In 2006, the fact that an estimated 6,000 African people were dying every day of HIV/AIDS had U2 front man and activist Bono seeing RED.

Believing that this was not just another cause but a global emergency, he created a charitable organization with Bobby Shriver and called it RED, the color denoting an emergency. Since 2012, RED has been a division of the ONE Campaign, another global charitable organization he created with Shriver that fights extreme poverty and preventable disease, particularly in Africa.

“It was not just to raise money to get pills for people who would die without those pills,” Bono explained at the opening session of the 2013 Clinton Global Initiatives about why he started RED. “It was to create heat on the issue of HIV/AIDS. As ONE campaigners, Bobby and I deal with a lot of global issues. But sometimes people want one separate issue that they can have an impact on.”

Bono announced on Jimmy Kimmel’s fourth annual (RED) Benefit Show on Monday (Nov. 19) that he and Lady Gaga will be writing a song for a fan who donates to the charity’s fight against AIDS.

Even after speaking to U.S. lawmakers and appropriations officials on Capitol Hill who said that AIDS wasn’t an issue at home, Bono determined that the real money lay in government, not in private individuals. He saw a need for a multi-level mechanism to accomplish what needed to be done.

After deciding that 100 percent of the proceeds from RED would go to the Global Fund — established in 2002 to fight AIDS, tuberculosis and malaria — Bono and Shriver created Product RED, a licensed brand that engages the private sector to raise awareness and funds to help eliminate HIV/AIDS in eight African countries.

Although the Global Fund had been created as a new kind of public-private partnership, before RED launched, businesses had contributed just $5 million to the Global Fund in four years while the public sector had given more than $5 billion.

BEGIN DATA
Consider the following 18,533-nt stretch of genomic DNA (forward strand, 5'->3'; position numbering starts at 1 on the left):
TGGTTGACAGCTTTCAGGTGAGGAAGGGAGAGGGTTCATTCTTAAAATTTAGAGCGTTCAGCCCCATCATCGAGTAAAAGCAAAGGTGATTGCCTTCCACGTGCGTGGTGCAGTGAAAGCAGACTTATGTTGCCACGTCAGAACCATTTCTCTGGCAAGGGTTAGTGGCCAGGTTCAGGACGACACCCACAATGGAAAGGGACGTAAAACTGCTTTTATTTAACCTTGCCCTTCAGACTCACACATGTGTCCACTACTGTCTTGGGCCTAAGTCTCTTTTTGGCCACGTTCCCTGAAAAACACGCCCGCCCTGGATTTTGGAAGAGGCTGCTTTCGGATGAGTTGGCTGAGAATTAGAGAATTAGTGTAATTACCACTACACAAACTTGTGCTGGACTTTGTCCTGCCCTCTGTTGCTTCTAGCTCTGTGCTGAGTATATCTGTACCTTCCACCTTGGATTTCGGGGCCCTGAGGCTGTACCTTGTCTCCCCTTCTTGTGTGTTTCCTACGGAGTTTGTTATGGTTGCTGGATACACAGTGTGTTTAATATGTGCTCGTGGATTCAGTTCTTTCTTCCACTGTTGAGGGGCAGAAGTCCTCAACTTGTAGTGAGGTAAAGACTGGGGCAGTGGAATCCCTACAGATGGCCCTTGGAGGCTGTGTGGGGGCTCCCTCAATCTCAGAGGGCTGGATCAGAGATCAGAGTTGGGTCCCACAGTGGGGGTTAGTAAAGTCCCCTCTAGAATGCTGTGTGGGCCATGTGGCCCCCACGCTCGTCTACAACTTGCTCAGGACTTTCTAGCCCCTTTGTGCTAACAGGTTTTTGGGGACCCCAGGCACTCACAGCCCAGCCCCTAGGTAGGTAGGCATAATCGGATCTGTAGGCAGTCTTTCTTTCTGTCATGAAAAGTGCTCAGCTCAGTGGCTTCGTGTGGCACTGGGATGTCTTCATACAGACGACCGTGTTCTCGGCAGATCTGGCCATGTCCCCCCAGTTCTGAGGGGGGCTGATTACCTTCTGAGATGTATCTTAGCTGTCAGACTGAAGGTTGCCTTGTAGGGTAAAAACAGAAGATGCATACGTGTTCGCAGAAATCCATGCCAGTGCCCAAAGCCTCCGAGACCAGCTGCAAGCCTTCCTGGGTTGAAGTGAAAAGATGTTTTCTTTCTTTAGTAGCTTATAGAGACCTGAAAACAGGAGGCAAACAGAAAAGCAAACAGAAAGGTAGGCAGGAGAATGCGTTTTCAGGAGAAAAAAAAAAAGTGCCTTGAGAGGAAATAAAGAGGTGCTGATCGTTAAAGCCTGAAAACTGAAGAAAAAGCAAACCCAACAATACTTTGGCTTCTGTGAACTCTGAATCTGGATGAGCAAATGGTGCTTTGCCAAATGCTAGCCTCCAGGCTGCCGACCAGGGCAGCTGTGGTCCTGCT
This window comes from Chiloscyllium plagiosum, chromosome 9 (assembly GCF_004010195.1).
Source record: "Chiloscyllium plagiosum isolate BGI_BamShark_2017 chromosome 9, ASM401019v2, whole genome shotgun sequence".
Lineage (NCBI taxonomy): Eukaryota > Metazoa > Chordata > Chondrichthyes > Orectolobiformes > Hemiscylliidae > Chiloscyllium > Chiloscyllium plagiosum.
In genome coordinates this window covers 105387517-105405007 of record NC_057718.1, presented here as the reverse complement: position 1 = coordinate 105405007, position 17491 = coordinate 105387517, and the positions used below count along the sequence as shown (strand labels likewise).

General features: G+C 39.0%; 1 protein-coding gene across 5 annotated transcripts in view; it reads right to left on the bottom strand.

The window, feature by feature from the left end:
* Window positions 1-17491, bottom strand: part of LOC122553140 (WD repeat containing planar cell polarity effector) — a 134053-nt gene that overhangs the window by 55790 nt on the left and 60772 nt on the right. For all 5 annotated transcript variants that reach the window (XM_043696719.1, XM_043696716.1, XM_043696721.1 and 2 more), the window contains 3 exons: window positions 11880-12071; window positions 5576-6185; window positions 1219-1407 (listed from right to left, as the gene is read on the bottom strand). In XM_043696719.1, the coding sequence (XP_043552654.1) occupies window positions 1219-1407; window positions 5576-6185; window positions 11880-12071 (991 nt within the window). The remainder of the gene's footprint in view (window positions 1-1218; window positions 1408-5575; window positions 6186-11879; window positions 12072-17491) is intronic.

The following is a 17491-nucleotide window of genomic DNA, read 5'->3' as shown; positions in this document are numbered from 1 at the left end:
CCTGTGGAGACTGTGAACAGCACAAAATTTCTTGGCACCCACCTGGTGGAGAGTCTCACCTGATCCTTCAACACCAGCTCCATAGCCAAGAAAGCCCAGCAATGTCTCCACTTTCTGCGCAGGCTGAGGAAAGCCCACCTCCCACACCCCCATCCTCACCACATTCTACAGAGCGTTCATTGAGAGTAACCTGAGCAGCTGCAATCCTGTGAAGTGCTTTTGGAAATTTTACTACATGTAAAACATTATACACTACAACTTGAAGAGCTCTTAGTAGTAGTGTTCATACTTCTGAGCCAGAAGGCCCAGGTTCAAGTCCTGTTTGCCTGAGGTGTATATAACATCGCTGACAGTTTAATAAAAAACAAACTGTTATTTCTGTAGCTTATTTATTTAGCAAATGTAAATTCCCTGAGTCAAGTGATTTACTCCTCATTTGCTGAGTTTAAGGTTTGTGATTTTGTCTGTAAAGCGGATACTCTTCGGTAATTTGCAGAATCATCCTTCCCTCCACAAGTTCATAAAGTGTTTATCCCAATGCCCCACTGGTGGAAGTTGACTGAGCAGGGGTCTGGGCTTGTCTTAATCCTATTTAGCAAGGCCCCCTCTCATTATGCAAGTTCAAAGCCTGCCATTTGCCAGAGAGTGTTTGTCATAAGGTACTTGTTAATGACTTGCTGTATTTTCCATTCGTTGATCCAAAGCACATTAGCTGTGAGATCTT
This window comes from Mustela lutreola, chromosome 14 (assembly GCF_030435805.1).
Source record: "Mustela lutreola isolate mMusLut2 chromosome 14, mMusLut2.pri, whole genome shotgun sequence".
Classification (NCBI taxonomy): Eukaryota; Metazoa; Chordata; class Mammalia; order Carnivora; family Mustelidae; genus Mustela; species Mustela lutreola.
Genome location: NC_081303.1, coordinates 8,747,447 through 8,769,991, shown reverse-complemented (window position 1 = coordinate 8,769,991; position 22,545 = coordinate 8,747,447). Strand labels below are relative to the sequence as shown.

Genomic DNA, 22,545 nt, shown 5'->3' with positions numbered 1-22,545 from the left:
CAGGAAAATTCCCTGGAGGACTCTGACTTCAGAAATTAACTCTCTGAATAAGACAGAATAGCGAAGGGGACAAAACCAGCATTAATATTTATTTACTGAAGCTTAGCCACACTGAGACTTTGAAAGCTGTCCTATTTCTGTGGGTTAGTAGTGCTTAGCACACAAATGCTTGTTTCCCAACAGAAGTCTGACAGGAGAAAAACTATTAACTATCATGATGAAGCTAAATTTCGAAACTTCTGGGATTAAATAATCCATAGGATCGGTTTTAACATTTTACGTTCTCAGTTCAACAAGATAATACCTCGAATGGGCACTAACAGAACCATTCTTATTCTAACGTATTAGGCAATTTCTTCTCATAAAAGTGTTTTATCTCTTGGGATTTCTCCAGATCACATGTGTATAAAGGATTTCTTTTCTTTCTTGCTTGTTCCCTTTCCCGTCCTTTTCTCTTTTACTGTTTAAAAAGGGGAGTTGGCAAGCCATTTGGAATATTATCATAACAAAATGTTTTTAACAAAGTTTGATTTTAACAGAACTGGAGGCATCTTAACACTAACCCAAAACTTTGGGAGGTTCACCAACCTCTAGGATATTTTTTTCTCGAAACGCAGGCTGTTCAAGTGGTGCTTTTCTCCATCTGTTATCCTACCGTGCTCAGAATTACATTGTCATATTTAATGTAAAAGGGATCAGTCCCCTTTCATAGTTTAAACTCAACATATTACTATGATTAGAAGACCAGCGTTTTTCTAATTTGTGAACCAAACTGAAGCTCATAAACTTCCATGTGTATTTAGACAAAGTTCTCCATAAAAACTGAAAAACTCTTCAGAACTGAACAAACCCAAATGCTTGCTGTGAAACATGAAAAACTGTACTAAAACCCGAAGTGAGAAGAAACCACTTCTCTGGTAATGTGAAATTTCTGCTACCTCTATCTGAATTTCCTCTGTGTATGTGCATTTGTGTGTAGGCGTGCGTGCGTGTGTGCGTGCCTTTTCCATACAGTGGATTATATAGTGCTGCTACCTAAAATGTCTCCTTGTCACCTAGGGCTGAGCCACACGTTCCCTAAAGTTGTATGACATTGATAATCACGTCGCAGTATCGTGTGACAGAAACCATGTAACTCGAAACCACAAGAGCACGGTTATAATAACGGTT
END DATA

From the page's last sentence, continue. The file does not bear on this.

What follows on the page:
RED was designed to kick-start a steady flow of corporate money into the Global Fund. It is licensed to numerous partner companies including Montblanc, Apple, Coca-Cola, Armani, Starbucks and Nike. Each partner company creates a product with the Product Red logo. In return for the opportunity to increase revenue through the Product Red license, up to 50 percent of profits gained by each partner is donated to the Global Fund.

Bono at the November 30, 2009 announcement of (
RED’s) partnership with NIKE and the LACE UP SAVE LIVES campaign

Because of these efforts and support from celebrities such as Steven Spielberg, Julia Roberts, Alicia Keys, Bryan Cranston, Benicio del Toro and Penelope Cruz, today RED is the largest private sector donor to the Global Fund. As of late 2017, it had generated more than $500 million for HIV/AIDS programs in Africa, where two-thirds of the world’s estimated 37 million people with HIV/AIDS live.

Sotheby’s will conduct a live auction in Miami to benefit (RED) on December 5. Two of the world’s art and architecture stars, Theaster Gates and Sir David Adjaye, have collaborated with Bono to curate the third (RED) Auction) auction, landmark sale and gala to support the fight against AIDS.

Focused on the theme of light and the color red, the collection of artist-donated contemporary art and design will be auctioned by Sotheby’s during Art Basel Miami Beach and Design Miami that evening. Worldwide bidding will be available live and online.

Preceding the auction is a public exhibition presented by Gagosian at the famed Moore Building in Miami. It opens on December 1, World AIDS Day. An online auction that began November 12 will continue through December 7.



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